Query about "second guess"

Cohen, Gerald Leonard gcohen at MST.EDU
Thu Oct 16 16:41:17 UTC 2008

This morning I received a call from William Safire's "On Language" assistant (Caitlin Wall---safireonlanguage at yahoo.com) with a query that seems to center around homonyms.  After some fumbling attempts to provide complete clarity to her, I suggested she e-mail me her query for forwarding on to ads-l.

   The query is below my signoff. If anyone has any thoughts to share on this topic, they would be very gratefully received.

Gerald Cohen


> Mr. Cohen,

> I write with a query regarding the two similar, but distinctly different definitions of second-guess. The OED defines second-guess as "1. trans. To anticipate the action of (a person), to out-guess; to predict or foresee (an event), to apprehend (simultaneously or beforehand) by guess-work." However, a second definition (and more commonly used today) alters the word's meaning significantly, in my opinion: "2. To subject (a person or his action, esp. a decision) to criticism after the result of the action is known; to judge, question, or reconsider by hindsight. Also refl. and absol. or intr."
> The two definitions are similar, but with the caveat that one occurs before an action, and the second after--a relatively large difference. This doesn't strike me as a normal example of a homonym, because the two definitions are so similar (but perhaps I am mistaken) that they could easily be confused in conversation, whereas someone referring to the human 'race' is less likely to be confused as to where they should line up and listen for the starter's pistol. Your suggestion of [Greek] anathema, which can also be used to mean "a delight" seems more in line with what I'm thinking. Perhaps these are all examples of homonyms, and my sense of homonyms is too narrow. At any rate, can you think of any other words that have this type of opposing or highly confusable alternate definition?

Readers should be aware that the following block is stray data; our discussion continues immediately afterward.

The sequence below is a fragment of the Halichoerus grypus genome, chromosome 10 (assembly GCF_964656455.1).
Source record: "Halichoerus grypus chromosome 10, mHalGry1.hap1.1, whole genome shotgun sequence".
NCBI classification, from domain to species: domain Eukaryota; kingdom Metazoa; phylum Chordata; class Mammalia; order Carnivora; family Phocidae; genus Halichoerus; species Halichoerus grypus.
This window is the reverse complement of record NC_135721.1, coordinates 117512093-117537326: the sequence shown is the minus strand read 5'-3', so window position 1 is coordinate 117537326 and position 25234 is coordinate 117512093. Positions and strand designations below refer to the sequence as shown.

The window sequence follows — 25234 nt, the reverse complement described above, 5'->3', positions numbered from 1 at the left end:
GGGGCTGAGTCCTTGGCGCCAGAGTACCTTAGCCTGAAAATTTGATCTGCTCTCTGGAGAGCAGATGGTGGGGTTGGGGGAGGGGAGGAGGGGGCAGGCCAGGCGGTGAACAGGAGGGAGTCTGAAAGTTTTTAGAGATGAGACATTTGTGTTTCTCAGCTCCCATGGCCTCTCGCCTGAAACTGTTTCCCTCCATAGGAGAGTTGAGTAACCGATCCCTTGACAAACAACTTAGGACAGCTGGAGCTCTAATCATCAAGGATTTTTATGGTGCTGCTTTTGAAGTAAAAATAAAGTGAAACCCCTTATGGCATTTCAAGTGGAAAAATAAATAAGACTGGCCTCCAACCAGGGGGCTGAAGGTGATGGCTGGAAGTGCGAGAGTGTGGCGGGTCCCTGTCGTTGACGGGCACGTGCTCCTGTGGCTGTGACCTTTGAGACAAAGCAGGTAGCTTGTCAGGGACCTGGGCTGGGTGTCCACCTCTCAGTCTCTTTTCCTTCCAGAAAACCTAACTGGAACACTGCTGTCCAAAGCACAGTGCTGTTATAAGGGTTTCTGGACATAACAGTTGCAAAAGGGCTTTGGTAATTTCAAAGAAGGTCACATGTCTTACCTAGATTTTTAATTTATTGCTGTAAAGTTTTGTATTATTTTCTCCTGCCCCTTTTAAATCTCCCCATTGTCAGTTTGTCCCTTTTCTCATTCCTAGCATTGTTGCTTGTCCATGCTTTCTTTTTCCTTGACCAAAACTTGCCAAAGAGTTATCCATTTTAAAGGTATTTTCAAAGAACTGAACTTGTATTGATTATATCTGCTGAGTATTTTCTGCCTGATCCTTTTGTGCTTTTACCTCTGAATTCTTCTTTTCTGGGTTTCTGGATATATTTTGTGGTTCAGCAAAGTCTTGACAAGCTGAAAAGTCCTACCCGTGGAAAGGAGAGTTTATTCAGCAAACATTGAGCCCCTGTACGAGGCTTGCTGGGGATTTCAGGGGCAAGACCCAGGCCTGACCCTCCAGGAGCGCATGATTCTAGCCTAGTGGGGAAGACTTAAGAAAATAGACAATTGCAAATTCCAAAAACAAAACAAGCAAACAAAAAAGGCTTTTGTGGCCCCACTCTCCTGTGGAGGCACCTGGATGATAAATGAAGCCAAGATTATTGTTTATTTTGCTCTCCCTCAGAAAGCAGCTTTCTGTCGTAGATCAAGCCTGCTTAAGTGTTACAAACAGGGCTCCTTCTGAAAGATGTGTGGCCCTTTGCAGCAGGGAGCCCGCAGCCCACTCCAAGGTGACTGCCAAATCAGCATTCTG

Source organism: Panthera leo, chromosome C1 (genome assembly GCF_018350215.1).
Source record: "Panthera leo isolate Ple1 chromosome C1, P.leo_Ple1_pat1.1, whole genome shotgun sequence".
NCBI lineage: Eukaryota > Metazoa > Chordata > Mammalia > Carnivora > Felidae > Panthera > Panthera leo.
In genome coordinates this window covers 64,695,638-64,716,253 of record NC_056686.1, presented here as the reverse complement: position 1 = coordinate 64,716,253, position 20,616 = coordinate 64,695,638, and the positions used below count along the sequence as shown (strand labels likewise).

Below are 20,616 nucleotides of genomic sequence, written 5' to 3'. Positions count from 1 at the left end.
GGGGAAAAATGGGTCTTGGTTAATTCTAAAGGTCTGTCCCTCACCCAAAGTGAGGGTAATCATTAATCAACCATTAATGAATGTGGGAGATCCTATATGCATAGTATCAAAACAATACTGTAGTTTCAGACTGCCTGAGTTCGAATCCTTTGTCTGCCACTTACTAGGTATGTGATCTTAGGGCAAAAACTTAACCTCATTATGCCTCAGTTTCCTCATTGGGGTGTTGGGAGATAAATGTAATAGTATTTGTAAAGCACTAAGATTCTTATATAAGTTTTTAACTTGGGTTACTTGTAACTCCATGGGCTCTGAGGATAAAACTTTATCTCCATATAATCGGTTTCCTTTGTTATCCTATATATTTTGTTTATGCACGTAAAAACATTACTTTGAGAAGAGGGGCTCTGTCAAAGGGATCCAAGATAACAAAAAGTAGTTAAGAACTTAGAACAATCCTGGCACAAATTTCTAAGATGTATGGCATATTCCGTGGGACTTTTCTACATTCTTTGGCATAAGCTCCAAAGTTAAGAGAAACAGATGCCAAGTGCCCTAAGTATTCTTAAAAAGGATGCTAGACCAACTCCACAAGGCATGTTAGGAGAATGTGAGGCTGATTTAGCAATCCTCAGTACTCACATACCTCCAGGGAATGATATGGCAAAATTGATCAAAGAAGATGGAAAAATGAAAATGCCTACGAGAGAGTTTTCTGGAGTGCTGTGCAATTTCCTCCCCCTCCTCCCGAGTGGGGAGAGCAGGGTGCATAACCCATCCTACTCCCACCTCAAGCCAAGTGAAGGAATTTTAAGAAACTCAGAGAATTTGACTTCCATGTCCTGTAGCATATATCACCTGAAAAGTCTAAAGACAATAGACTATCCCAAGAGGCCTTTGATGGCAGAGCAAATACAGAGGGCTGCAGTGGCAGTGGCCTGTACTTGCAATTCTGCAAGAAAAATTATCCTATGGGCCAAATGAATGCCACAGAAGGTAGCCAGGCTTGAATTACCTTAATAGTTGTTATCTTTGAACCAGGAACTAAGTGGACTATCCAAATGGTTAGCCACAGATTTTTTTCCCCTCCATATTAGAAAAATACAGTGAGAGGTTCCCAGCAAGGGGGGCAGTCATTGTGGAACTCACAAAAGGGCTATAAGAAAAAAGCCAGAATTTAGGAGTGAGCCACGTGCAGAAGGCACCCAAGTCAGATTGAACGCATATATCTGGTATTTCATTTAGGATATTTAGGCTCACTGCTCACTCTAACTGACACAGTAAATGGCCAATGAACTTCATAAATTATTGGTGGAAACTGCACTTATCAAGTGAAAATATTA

[signed]: Caitlin Wall

The American Dialect Society - http://www.americandialect.org

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